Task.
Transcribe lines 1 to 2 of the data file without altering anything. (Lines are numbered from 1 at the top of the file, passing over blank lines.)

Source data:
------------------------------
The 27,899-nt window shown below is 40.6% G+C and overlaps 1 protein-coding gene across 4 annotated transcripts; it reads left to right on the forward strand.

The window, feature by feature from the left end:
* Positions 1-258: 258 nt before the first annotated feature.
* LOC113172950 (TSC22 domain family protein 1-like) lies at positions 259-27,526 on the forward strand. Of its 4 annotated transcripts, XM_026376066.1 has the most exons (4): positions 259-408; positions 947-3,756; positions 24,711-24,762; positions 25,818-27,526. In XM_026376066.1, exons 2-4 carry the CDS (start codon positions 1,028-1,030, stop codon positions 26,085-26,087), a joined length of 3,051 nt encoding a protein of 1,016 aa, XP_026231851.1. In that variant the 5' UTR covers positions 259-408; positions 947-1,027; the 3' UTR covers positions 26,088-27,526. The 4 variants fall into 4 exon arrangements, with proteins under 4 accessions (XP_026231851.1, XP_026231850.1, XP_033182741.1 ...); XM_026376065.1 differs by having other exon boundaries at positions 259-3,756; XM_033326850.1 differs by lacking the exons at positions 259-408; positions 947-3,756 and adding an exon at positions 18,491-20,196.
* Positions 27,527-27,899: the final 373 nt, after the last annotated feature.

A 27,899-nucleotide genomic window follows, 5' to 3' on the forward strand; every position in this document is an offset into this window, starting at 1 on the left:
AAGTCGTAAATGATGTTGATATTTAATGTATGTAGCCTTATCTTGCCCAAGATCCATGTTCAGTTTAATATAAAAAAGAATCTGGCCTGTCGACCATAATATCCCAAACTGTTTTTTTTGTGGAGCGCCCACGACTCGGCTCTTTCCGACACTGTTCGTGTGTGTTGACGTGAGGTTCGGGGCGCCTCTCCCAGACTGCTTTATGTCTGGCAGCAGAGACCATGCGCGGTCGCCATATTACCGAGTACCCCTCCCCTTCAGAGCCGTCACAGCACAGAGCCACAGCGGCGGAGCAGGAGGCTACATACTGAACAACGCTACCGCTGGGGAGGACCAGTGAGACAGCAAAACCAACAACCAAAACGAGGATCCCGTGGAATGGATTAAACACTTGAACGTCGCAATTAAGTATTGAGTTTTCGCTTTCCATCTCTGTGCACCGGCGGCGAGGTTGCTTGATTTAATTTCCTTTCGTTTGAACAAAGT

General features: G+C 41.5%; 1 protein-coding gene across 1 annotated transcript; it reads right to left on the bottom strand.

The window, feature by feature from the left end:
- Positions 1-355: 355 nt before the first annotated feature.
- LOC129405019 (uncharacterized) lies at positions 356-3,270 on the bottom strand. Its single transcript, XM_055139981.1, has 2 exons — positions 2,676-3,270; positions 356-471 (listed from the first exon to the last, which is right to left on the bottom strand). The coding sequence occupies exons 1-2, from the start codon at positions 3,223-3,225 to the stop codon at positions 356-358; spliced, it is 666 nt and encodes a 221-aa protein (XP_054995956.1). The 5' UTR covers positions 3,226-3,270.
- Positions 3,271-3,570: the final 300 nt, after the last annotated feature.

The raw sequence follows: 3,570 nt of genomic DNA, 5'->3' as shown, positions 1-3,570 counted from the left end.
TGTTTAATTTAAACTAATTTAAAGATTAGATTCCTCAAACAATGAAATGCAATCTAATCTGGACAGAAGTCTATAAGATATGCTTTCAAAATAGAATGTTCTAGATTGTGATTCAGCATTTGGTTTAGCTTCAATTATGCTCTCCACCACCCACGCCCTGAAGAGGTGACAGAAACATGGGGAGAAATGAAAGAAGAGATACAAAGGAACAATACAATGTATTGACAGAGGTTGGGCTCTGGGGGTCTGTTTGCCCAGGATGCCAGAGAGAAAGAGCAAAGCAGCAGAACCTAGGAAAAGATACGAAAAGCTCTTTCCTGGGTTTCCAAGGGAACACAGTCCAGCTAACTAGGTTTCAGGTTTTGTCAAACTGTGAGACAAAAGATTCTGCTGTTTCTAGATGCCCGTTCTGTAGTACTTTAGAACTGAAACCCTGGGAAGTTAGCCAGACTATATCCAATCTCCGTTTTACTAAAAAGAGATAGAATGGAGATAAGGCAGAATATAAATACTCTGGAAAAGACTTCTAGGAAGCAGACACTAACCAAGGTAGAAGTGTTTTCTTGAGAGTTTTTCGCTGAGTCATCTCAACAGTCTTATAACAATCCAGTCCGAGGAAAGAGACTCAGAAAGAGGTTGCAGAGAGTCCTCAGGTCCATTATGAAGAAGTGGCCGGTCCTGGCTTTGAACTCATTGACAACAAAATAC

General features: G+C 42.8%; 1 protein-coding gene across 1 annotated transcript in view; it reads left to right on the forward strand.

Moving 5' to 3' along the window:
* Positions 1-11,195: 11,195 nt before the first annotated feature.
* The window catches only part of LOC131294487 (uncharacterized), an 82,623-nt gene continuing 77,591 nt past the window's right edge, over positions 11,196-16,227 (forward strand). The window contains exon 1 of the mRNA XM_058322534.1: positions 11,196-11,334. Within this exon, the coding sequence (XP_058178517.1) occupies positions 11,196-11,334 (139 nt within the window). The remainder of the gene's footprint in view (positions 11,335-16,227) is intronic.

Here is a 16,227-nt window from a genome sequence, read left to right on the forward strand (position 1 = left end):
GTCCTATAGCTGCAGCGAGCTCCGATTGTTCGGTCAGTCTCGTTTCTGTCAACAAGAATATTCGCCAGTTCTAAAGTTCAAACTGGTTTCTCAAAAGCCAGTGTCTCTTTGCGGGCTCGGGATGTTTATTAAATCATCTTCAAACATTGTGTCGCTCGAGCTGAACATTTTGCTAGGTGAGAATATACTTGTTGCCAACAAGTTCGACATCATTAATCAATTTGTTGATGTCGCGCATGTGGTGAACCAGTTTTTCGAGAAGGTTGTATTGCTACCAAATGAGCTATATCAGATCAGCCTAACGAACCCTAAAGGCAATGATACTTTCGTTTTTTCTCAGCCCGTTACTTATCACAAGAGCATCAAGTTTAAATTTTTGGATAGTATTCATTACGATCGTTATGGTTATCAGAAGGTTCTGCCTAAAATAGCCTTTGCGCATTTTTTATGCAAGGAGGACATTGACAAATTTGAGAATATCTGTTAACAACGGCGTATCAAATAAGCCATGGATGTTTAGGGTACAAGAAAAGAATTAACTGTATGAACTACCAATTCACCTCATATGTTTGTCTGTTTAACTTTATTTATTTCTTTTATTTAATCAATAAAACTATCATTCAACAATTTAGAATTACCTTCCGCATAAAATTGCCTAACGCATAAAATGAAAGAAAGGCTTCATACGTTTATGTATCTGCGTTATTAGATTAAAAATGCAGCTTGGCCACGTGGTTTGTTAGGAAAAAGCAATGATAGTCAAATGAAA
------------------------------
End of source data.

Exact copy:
The 27,899-nt window shown below is 40.6% G+C and overlaps 1 protein-coding gene across 4 annotated transcripts; it reads left to right on the forward strand.

The window, feature by feature from the left end: